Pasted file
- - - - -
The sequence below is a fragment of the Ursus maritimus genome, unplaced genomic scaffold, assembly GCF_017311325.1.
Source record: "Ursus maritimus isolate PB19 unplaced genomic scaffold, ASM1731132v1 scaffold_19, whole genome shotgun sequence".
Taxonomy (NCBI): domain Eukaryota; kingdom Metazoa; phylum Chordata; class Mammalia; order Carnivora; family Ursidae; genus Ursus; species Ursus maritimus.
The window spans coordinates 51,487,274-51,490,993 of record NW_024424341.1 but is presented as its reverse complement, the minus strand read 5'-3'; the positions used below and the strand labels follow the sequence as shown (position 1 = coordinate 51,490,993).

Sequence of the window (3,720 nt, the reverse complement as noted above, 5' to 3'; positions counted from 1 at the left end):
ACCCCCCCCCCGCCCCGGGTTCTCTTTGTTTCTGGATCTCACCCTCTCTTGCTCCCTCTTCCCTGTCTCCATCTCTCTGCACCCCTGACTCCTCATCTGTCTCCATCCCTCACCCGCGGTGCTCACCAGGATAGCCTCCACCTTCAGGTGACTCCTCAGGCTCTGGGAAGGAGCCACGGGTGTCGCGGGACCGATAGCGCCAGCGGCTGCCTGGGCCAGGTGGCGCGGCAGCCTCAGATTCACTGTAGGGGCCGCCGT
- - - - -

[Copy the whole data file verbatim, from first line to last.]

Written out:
The sequence below is a fragment of the Ursus maritimus genome, unplaced genomic scaffold, assembly GCF_017311325.1.
Source record: "Ursus maritimus isolate PB19 unplaced genomic scaffold, ASM1731132v1 scaffold_19, whole genome shotgun sequence".
Taxonomy (NCBI): domain Eukaryota; kingdom Metazoa; phylum Chordata; class Mammalia; order Carnivora; family Ursidae; genus Ursus; species Ursus maritimus.
The window spans coordinates 51,487,274-51,490,993 of record NW_024424341.1 but is presented as its reverse complement, the minus strand read 5'-3'; the positions used below and the strand labels follow the sequence as shown (position 1 = coordinate 51,490,993).

Sequence of the window (3,720 nt, the reverse complement as noted above, 5' to 3'; positions counted from 1 at the left end):
ACCCCCCCCCCGCCCCGGGTTCTCTTTGTTTCTGGATCTCACCCTCTCTTGCTCCCTCTTCCCTGTCTCCATCTCTCTGCACCCCTGACTCCTCATCTGTCTCCATCCCTCACCCGCGGTGCTCACCAGGATAGCCTCCACCTTCAGGTGACTCCTCAGGCTCTGGGAAGGAGCCACGGGTGTCGCGGGACCGATAGCGCCAGCGGCTGCCTGGGCCAGGTGGCGCGGCAGCCTCAGATTCACTGTAGGGGCCGCCGT